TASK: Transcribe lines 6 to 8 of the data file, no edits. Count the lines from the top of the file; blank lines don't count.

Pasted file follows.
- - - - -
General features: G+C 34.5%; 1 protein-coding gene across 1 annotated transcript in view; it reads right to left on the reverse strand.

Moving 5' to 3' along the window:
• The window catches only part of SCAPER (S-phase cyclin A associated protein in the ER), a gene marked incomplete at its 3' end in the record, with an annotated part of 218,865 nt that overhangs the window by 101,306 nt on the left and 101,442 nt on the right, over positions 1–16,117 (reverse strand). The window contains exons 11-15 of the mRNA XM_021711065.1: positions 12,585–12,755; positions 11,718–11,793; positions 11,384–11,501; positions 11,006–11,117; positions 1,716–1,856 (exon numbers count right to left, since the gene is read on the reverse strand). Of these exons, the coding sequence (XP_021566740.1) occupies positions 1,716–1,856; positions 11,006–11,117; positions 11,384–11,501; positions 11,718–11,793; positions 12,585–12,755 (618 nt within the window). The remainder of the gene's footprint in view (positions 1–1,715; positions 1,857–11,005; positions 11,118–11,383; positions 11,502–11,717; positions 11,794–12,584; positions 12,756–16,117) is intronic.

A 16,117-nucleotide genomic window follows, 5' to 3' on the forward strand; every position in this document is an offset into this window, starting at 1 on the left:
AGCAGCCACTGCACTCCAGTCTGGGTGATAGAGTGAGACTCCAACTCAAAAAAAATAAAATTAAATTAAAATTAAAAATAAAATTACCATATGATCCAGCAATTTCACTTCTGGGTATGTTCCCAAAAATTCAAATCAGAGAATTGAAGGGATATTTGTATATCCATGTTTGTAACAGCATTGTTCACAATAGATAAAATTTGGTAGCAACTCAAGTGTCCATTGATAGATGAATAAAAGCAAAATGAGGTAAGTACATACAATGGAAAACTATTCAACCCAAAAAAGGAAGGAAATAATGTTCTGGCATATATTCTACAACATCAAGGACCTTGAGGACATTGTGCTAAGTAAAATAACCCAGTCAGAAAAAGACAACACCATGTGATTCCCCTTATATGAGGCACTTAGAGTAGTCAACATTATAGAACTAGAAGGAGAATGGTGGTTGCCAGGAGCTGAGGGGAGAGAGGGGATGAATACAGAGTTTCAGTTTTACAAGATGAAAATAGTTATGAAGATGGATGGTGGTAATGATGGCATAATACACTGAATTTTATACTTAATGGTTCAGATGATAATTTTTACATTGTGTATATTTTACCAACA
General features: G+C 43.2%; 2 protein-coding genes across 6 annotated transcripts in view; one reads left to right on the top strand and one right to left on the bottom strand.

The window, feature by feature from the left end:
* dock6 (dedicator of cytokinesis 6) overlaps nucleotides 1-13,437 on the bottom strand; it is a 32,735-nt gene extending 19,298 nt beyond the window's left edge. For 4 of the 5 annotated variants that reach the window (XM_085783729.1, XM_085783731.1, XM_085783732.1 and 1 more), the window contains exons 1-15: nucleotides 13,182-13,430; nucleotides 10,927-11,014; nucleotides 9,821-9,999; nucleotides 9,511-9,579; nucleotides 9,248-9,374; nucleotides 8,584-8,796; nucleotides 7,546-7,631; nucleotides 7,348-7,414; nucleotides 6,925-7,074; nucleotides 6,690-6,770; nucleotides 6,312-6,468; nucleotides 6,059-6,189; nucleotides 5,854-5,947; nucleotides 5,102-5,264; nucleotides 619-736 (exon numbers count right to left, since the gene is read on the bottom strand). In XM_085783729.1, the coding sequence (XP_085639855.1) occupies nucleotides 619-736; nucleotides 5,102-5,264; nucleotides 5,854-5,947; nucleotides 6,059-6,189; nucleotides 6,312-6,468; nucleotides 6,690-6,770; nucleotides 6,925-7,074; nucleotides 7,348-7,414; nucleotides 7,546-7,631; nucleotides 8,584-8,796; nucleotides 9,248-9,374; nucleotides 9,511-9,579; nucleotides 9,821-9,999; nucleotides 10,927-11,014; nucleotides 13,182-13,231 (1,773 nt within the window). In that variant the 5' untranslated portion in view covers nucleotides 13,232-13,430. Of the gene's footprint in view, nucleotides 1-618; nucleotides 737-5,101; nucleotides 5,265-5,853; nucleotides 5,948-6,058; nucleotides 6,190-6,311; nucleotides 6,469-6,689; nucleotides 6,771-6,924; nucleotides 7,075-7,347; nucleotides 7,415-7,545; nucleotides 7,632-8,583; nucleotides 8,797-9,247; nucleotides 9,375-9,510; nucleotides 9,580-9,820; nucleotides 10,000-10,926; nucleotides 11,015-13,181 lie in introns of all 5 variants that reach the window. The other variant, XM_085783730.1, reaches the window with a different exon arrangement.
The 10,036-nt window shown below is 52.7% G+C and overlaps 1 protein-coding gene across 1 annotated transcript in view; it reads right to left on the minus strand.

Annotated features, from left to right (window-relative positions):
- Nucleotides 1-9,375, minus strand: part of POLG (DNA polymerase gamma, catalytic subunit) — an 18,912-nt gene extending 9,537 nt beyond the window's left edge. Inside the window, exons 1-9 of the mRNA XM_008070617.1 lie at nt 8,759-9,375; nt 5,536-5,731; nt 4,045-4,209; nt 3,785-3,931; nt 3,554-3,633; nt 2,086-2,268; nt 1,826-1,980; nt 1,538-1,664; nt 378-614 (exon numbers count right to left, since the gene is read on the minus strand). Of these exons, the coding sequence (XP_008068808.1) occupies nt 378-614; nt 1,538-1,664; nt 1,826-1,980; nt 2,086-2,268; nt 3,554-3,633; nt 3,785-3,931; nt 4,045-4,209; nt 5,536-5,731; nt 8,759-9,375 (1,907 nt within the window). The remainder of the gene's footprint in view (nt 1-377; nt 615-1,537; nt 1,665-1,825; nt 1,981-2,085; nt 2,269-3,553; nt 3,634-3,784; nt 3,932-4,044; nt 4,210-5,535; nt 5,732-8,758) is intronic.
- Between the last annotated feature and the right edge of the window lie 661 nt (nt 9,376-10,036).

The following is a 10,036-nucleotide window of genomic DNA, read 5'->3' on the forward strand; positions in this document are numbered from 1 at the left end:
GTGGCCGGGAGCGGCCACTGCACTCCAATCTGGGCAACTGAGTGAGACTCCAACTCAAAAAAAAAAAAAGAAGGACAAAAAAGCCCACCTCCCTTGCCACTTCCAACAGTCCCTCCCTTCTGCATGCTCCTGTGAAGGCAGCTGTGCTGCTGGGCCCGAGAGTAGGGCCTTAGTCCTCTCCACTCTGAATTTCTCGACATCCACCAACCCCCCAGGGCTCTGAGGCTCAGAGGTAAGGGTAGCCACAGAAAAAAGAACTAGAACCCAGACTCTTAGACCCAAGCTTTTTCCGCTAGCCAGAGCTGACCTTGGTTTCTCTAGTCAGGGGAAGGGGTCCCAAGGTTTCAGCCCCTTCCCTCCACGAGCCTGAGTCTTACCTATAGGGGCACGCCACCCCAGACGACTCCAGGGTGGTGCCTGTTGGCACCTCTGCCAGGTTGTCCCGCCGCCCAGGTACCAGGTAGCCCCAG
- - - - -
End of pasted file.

General features: G+C 43.2%; 2 protein-coding genes across 6 annotated transcripts in view; one reads left to right on the top strand and one right to left on the bottom strand.

The window, feature by feature from the left end:
* dock6 (dedicator of cytokinesis 6) overlaps nucleotides 1-13,437 on the bottom strand; it is a 32,735-nt gene extending 19,298 nt beyond the window's left edge. For 4 of the 5 annotated variants that reach the window (XM_085783729.1, XM_085783731.1, XM_085783732.1 and 1 more), the window contains exons 1-15: nucleotides 13,182-13,430; nucleotides 10,927-11,014; nucleotides 9,821-9,999; nucleotides 9,511-9,579; nucleotides 9,248-9,374; nucleotides 8,584-8,796; nucleotides 7,546-7,631; nucleotides 7,348-7,414; nucleotides 6,925-7,074; nucleotides 6,690-6,770; nucleotides 6,312-6,468; nucleotides 6,059-6,189; nucleotides 5,854-5,947; nucleotides 5,102-5,264; nucleotides 619-736 (exon numbers count right to left, since the gene is read on the bottom strand). In XM_085783729.1, the coding sequence (XP_085639855.1) occupies nucleotides 619-736; nucleotides 5,102-5,264; nucleotides 5,854-5,947; nucleotides 6,059-6,189; nucleotides 6,312-6,468; nucleotides 6,690-6,770; nucleotides 6,925-7,074; nucleotides 7,348-7,414; nucleotides 7,546-7,631; nucleotides 8,584-8,796; nucleotides 9,248-9,374; nucleotides 9,511-9,579; nucleotides 9,821-9,999; nucleotides 10,927-11,014; nucleotides 13,182-13,231 (1,773 nt within the window). In that variant the 5' untranslated portion in view covers nucleotides 13,232-13,430. Of the gene's footprint in view, nucleotides 1-618; nucleotides 737-5,101; nucleotides 5,265-5,853; nucleotides 5,948-6,058; nucleotides 6,190-6,311; nucleotides 6,469-6,689; nucleotides 6,771-6,924; nucleotides 7,075-7,347; nucleotides 7,415-7,545; nucleotides 7,632-8,583; nucleotides 8,797-9,247; nucleotides 9,375-9,510; nucleotides 9,580-9,820; nucleotides 10,000-10,926; nucleotides 11,015-13,181 lie in introns of all 5 variants that reach the window. The other variant, XM_085783730.1, reaches the window with a different exon arrangement.